Prescriptivism in literary fiction

Is prescriptivism a topic among the general public, one of the target groups of our research? I would say: yes. For reading David Lodge‘s Deaf Sentence (Penguin 2008), I came across this:

 … he [son-in-law] thinks you must be silently criticising his English all the time because you’re a Professor of Linguistics.” I laughed at that, because modern linguistics is almost excessively non-prescriptive, but I suppose there might be some truth in it. Peter is from a working-class background, speaks with a perceptible local accent and uses the occasional dialect word … I tried to put him at ease next time I saw him by attacking Lynne Truss’s bestselling book on the apostrophe, but only succeeded in upsetting him – it turned out he is a devout believer in Truss and uses her book as a kind of bible (p. 82).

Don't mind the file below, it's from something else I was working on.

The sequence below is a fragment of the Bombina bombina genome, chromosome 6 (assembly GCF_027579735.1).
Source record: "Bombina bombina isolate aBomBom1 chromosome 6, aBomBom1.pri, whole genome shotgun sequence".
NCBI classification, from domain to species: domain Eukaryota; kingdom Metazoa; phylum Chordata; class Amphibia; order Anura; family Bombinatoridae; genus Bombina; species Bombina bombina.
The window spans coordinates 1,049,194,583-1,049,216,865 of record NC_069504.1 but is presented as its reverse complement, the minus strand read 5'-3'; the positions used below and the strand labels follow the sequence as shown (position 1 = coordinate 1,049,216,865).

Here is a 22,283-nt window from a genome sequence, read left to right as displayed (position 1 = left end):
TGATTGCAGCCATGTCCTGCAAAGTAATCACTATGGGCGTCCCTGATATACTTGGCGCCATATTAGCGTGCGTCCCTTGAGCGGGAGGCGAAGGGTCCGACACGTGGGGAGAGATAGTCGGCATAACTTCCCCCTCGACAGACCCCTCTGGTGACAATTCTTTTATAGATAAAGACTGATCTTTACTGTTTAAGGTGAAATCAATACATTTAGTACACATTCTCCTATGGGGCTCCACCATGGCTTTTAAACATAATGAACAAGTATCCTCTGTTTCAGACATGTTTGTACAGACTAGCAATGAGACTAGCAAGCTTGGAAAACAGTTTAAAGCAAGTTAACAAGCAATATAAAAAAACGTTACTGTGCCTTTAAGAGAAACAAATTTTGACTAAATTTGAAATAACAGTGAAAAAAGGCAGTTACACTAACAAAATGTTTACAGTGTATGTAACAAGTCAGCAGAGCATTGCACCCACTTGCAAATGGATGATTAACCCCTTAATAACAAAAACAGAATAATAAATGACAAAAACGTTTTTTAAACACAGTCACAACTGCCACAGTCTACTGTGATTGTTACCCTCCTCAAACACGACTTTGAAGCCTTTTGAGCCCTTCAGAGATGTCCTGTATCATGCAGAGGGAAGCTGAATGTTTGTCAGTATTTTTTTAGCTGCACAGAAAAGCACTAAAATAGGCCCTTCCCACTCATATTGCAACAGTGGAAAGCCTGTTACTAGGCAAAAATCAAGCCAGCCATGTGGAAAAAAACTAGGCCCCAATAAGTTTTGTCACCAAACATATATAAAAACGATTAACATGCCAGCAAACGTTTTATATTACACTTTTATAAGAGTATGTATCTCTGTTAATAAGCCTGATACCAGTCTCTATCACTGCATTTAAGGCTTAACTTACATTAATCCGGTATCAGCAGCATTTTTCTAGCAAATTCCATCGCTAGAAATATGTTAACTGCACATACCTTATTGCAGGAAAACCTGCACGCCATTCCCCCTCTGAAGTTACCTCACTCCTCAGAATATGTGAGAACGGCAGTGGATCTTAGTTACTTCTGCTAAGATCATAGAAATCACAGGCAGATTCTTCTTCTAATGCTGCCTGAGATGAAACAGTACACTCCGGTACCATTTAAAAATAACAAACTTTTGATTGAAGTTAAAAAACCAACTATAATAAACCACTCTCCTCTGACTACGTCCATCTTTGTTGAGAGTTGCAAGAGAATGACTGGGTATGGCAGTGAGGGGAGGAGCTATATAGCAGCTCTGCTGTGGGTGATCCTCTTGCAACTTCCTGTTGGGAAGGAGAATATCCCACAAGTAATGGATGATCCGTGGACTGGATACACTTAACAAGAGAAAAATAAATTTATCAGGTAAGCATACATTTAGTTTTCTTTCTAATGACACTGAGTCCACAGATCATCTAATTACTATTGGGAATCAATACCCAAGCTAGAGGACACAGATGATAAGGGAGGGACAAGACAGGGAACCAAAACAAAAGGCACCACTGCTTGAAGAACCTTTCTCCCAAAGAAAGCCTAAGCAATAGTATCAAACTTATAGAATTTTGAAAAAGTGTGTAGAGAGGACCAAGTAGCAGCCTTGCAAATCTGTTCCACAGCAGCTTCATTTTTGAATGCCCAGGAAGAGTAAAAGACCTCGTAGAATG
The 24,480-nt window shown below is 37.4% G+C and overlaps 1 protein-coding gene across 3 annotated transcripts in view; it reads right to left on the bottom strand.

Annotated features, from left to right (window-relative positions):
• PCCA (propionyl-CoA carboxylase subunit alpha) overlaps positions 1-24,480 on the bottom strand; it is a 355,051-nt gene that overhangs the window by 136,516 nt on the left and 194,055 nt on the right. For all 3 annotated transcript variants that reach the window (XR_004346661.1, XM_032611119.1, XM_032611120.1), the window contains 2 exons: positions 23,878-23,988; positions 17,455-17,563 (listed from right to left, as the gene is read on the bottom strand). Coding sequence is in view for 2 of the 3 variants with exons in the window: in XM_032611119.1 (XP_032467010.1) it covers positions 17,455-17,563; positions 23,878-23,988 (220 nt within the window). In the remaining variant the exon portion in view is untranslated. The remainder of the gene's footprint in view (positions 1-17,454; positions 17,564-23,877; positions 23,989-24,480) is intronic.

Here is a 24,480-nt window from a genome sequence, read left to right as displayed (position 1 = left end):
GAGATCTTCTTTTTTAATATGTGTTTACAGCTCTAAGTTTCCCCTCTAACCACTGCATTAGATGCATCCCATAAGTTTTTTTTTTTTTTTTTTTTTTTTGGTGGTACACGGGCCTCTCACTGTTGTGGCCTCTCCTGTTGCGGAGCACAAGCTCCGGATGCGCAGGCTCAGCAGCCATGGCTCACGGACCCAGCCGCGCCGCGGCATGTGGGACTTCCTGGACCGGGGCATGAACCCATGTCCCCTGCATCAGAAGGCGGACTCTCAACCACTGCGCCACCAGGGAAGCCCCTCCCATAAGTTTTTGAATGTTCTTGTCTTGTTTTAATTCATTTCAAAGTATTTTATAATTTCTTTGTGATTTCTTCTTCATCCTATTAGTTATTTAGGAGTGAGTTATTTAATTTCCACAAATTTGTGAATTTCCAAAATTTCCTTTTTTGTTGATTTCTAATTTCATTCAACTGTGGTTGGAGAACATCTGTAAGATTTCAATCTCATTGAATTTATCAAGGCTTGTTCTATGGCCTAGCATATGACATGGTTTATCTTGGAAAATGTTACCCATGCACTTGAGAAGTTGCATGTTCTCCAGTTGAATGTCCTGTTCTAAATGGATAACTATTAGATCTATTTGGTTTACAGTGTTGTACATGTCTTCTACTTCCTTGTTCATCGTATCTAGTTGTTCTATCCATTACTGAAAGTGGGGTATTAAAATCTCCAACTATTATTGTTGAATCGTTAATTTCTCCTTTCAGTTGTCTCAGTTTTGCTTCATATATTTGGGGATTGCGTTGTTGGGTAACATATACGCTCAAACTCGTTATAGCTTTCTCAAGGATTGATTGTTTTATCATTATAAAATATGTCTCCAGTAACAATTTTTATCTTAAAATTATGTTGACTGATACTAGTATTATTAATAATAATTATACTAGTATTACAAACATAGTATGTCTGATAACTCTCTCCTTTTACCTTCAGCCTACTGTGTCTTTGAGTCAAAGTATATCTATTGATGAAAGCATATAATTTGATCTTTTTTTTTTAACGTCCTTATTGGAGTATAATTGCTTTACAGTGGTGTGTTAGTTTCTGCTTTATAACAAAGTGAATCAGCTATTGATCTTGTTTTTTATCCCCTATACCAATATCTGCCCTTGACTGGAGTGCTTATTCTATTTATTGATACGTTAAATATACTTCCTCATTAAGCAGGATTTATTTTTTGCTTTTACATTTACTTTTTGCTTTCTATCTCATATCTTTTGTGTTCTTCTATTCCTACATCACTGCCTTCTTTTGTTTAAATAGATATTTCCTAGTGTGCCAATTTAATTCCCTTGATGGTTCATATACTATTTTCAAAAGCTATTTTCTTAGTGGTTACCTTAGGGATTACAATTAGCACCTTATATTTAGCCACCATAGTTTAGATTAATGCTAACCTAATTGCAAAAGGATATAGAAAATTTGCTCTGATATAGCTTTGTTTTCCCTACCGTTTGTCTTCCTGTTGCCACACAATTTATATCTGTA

I would say that there is nothing wrong with being a “devout believer in Truss” (or is there?), but it is interesting to begin with that David Lodge raises the issue to begin with.

Any other examples, references to Truss or Fowler or the like?

This entry was posted in Uncategorized and tagged , , . Bookmark the permalink.

Leave a Reply

Fill in your details below or click an icon to log in: Logo

You are commenting using your account. Log Out /  Change )

Twitter picture

You are commenting using your Twitter account. Log Out /  Change )

Facebook photo

You are commenting using your Facebook account. Log Out /  Change )

Connecting to %s